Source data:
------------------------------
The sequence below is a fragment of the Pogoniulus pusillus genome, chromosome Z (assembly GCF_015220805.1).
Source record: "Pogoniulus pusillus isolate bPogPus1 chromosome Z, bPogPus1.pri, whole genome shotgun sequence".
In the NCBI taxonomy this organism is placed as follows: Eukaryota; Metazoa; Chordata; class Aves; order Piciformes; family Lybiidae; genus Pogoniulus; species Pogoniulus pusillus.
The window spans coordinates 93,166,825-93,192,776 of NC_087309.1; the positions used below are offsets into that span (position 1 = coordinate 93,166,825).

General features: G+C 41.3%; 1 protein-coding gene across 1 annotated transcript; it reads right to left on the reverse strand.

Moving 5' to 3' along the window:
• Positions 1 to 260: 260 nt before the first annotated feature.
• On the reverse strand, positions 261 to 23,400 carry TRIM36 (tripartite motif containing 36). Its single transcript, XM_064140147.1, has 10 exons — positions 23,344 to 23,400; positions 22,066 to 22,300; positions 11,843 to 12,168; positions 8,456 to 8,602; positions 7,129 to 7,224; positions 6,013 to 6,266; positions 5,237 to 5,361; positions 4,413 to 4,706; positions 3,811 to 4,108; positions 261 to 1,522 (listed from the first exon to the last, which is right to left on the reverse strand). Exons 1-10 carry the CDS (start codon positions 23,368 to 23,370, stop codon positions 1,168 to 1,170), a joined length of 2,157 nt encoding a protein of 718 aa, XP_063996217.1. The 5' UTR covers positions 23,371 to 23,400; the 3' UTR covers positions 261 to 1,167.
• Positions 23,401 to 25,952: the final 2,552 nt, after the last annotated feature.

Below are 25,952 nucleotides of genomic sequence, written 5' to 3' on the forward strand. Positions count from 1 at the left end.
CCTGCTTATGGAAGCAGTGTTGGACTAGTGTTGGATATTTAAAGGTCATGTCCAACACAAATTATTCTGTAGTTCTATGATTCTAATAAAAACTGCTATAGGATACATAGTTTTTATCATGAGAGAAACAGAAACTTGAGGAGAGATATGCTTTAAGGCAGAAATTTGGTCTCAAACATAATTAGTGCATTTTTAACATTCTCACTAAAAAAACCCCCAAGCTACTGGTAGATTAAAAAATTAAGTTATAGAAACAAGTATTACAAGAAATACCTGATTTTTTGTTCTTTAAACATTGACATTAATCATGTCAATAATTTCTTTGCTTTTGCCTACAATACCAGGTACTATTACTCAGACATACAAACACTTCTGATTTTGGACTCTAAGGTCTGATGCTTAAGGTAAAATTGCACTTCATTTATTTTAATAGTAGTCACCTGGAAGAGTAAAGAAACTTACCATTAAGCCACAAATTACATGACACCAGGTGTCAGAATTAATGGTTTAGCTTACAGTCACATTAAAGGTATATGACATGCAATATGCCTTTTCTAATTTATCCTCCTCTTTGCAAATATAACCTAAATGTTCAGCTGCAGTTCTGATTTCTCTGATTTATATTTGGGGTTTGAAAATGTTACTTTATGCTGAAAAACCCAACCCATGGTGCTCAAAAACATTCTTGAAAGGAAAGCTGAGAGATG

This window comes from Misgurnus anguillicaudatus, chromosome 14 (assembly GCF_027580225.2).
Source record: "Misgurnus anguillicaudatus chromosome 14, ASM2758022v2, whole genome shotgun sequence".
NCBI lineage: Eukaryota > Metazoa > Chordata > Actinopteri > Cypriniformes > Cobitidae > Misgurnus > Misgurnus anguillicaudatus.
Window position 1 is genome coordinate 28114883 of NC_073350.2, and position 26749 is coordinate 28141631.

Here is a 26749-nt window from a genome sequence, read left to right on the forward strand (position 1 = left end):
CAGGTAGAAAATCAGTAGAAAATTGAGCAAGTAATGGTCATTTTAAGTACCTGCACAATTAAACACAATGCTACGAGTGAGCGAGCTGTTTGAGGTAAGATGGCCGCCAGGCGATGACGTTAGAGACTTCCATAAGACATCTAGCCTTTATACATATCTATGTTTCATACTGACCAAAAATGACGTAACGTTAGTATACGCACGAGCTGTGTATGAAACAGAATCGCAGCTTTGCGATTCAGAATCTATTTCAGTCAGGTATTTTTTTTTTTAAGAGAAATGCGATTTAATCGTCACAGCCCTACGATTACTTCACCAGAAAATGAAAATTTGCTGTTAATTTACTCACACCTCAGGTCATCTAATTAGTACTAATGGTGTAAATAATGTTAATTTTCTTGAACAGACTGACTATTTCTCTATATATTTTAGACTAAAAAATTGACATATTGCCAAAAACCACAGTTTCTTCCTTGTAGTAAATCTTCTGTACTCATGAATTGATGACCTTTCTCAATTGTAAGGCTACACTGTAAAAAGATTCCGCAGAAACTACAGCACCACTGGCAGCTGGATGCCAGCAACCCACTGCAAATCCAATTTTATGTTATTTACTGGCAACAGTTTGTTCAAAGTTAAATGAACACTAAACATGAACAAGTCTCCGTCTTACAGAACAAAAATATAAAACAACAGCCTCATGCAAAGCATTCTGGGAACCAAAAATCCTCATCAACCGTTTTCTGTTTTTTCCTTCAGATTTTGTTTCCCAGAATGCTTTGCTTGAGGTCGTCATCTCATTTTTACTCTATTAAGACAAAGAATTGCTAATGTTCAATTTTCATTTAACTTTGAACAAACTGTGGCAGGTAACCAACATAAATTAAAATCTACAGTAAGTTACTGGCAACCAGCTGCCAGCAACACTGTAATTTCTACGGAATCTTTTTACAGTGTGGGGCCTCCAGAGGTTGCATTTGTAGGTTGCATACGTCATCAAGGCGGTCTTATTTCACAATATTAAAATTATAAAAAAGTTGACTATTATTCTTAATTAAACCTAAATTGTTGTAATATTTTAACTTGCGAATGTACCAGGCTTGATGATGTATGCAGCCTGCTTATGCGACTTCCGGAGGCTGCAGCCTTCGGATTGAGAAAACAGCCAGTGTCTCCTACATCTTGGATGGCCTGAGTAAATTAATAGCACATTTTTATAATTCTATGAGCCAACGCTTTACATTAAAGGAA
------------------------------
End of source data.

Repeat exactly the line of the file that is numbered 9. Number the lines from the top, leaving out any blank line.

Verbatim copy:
• Positions 23,401 to 25,952: the final 2,552 nt, after the last annotated feature.